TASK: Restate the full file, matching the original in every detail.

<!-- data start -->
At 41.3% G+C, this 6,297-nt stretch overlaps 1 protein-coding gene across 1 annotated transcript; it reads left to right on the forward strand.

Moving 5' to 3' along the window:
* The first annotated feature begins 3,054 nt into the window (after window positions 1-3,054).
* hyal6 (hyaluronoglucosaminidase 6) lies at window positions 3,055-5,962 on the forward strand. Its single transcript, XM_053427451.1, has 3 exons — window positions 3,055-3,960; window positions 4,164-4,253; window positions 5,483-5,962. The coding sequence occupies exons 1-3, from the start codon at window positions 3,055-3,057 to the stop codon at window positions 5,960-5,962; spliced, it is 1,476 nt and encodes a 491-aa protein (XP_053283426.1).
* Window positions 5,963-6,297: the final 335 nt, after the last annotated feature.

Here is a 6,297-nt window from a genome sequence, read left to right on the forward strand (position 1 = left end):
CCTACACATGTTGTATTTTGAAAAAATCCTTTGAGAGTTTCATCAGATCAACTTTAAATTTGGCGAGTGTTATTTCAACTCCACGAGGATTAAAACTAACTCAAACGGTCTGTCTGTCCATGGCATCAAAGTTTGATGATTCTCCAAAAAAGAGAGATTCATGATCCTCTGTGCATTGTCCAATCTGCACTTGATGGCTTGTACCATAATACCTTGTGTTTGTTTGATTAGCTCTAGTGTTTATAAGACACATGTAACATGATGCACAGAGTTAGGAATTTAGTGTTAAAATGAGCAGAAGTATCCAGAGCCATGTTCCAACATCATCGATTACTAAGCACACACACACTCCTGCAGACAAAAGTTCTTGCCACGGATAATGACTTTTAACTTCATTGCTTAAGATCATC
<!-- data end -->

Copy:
At 41.3% G+C, this 6,297-nt stretch overlaps 1 protein-coding gene across 1 annotated transcript; it reads left to right on the forward strand.

Moving 5' to 3' along the window:
* The first annotated feature begins 3,054 nt into the window (after window positions 1-3,054).
* hyal6 (hyaluronoglucosaminidase 6) lies at window positions 3,055-5,962 on the forward strand. Its single transcript, XM_053427451.1, has 3 exons — window positions 3,055-3,960; window positions 4,164-4,253; window positions 5,483-5,962. The coding sequence occupies exons 1-3, from the start codon at window positions 3,055-3,057 to the stop codon at window positions 5,960-5,962; spliced, it is 1,476 nt and encodes a 491-aa protein (XP_053283426.1).
* Window positions 5,963-6,297: the final 335 nt, after the last annotated feature.

Here is a 6,297-nt window from a genome sequence, read left to right on the forward strand (position 1 = left end):
CCTACACATGTTGTATTTTGAAAAAATCCTTTGAGAGTTTCATCAGATCAACTTTAAATTTGGCGAGTGTTATTTCAACTCCACGAGGATTAAAACTAACTCAAACGGTCTGTCTGTCCATGGCATCAAAGTTTGATGATTCTCCAAAAAAGAGAGATTCATGATCCTCTGTGCATTGTCCAATCTGCACTTGATGGCTTGTACCATAATACCTTGTGTTTGTTTGATTAGCTCTAGTGTTTATAAGACACATGTAACATGATGCACAGAGTTAGGAATTTAGTGTTAAAATGAGCAGAAGTATCCAGAGCCATGTTCCAACATCATCGATTACTAAGCACACACACACTCCTGCAGACAAAAGTTCTTGCCACGGATAATGACTTTTAACTTCATTGCTTAAGATCATC